In Germany the Abbess of a Benedictine community, Mechthild Thurmer, has been threatened with jail because she refuses to hand over an Eritrean asylum seeker who has been sheltering in her Abbey since 2018. She is reported as saying that her refusal was a matter of conscience. She awaits the decision of the German courts.

The Cold War years gave rise to conscientious protest against the possession with intended use, of nuclear weapons as both East and West built up huge stockpiles of warheads together with the delivery systems of missiles, submarines and planes.

Here in the UK, the Campaign for Nuclear Disarmament, CND, held an annual Easter march from the Aldermaston atomic weapons research centre to Trafalgar Square in London to proclaim their conscientious objection to such weapons. For many years Bruce Kent, a Catholic priest, was a prominent voice in the movement. His following of conscience led to his being accused of being a communist-which he clearly wasn’t. It also led, in 1987, to his leaving the priesthood rather than comply with an instruction from the late Cardinal Basil Hume to desist from involvement in the 1987 UK general election in accordance with the canon law of the Catholic Church. He remains to this day, a supporter of CND and a loyal member of the Church.

In the US, members of the Plowshares Movement have risked jail in consequence of their direct action taken in pursuit of peace. Nuns, priests and laity who sought a better way of doing things paid a high personal price for their honestly held convictions.

Within the Church, other individuals have not escaped the consequence of listening to their conscience. Over many centuries our history tells the story of those whose disagreement resulted in punishment and sometimes, even death. Yet in being faithful they could do no other.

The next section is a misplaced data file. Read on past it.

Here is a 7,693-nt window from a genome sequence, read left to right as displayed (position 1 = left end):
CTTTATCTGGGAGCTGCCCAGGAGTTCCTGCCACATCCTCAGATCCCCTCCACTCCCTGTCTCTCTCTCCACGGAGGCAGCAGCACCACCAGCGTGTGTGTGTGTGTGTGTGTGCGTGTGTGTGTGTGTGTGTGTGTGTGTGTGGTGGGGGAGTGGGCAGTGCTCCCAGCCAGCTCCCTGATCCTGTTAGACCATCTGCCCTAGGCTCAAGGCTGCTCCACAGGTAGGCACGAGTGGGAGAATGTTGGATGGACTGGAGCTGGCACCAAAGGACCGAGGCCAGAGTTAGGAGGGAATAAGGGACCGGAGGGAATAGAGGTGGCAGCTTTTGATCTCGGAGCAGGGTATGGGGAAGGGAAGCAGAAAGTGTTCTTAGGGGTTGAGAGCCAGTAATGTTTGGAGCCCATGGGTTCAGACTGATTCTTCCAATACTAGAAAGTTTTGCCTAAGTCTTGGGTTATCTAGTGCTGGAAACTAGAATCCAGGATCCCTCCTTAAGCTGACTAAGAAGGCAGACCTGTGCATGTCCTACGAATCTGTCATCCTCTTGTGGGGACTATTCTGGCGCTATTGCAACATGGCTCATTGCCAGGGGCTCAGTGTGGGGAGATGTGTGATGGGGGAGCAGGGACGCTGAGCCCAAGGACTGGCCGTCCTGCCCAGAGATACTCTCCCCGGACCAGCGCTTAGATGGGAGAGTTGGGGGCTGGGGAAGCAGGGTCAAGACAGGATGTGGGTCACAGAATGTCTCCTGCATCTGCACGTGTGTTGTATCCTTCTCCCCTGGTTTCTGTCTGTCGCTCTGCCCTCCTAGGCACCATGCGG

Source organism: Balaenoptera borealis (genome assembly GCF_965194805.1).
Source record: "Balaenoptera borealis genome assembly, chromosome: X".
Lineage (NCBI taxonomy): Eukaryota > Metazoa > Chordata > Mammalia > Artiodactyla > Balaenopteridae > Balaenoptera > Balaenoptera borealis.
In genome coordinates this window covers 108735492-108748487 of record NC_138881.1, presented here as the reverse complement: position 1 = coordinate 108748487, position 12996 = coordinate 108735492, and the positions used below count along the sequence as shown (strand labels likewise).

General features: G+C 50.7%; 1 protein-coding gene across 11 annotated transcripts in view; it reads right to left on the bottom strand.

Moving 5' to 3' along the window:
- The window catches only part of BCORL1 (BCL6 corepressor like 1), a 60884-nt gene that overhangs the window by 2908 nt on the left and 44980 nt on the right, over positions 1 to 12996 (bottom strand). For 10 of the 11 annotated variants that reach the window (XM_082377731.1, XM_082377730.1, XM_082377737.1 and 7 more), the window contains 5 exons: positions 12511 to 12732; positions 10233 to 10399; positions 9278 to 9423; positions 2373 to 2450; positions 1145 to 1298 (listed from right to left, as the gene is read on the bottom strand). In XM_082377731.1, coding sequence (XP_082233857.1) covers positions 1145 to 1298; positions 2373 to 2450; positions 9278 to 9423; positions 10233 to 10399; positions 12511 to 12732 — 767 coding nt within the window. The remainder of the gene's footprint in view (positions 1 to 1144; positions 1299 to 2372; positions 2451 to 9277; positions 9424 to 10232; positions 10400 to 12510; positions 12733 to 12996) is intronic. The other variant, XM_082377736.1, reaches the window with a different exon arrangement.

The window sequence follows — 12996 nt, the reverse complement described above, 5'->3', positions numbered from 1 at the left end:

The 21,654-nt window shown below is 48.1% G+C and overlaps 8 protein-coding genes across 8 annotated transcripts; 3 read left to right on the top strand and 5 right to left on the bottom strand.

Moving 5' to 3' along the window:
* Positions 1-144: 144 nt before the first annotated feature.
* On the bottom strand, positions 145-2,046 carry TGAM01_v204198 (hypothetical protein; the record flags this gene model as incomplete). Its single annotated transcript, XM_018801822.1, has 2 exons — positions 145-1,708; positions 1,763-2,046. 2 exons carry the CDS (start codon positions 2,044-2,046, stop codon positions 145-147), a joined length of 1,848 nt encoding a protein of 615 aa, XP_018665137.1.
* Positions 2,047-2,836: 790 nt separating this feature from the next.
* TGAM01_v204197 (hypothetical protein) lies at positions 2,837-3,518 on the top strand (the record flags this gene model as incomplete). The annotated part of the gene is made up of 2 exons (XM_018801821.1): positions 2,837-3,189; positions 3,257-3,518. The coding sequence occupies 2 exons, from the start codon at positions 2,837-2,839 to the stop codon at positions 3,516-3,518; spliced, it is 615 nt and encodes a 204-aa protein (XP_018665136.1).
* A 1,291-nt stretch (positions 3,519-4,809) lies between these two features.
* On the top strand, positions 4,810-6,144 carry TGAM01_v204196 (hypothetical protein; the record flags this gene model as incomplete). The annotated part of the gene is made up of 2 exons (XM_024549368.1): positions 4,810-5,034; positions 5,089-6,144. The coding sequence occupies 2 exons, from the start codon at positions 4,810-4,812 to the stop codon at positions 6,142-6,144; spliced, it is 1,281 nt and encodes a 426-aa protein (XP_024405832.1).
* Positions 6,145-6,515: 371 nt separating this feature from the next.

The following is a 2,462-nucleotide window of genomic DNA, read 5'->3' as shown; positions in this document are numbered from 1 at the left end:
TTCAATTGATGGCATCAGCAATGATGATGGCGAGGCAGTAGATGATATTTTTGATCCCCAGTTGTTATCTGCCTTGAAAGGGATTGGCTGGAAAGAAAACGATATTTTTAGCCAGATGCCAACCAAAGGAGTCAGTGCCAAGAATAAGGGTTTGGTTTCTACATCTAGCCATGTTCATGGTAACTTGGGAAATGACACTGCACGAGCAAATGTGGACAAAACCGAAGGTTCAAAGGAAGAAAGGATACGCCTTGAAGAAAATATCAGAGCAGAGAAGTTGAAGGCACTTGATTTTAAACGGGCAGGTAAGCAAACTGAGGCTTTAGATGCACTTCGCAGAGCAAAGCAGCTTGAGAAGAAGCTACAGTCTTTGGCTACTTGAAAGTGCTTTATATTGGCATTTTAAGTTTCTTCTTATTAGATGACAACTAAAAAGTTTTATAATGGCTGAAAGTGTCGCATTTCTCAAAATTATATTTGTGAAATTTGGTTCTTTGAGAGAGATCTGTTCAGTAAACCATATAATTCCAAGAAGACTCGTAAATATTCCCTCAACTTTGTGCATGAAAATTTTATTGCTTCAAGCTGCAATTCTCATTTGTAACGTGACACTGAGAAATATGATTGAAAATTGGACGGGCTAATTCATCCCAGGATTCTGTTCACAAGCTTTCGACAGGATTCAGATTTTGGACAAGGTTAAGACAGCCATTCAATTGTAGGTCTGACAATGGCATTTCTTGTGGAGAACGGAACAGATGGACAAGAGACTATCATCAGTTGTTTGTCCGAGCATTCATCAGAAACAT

Right in to the 20th century, those whose views were suspect were silenced, not allowed to publish books and papers, refused the right to speak from church pulpits or lecture from the platform of Catholic educational institutions. Great theologians such as Teilhard de Chardin, Yves Congar and Edward Schillebeeckx were censored. With the passage of time wrongs have been set right and their reputation has been restored. Yet still, in our own days there are those Irish priests whose position is called to question, their faculties suspended and who, in common justice, have not had a fair hearing.

The same was true for the liberation theologians in South America, who sought justice for the people based on Gospel values. At last an understanding has now been reached since Francis has occupied the See of Rome. Long may it continue.

How is our conscience formed? What shapes the way we act? How does personal belief affect our day-to-day patterns of behaviour?

For many, the nest we come from, our family, is the seedbed of our belief. Where we grew up, the values and circumstances of our early years, the example of individuals we met, all contributed in one way or another to the person we have become.

Some come to reject the experience of those formative years, often through casual lassitude rather than positive refusal. In later years, through circumstance and experience, they sometimes turn again in response to conscience and pick up the story. Through meeting others, through work, through reading and listening, threads are rejoined and misunderstandings are healed.

It is worth reflecting that not only have we been formed by others but we in our turn help form others. Our example leaves footprints in the pathway that others might follow. It is a big responsibility that we carry. Conscience cannot be denied, whether it concerns opinion in the public forum or within the Church that is our home.  Listen, talk and listen again before taking action that solves nothing and only leads to regret.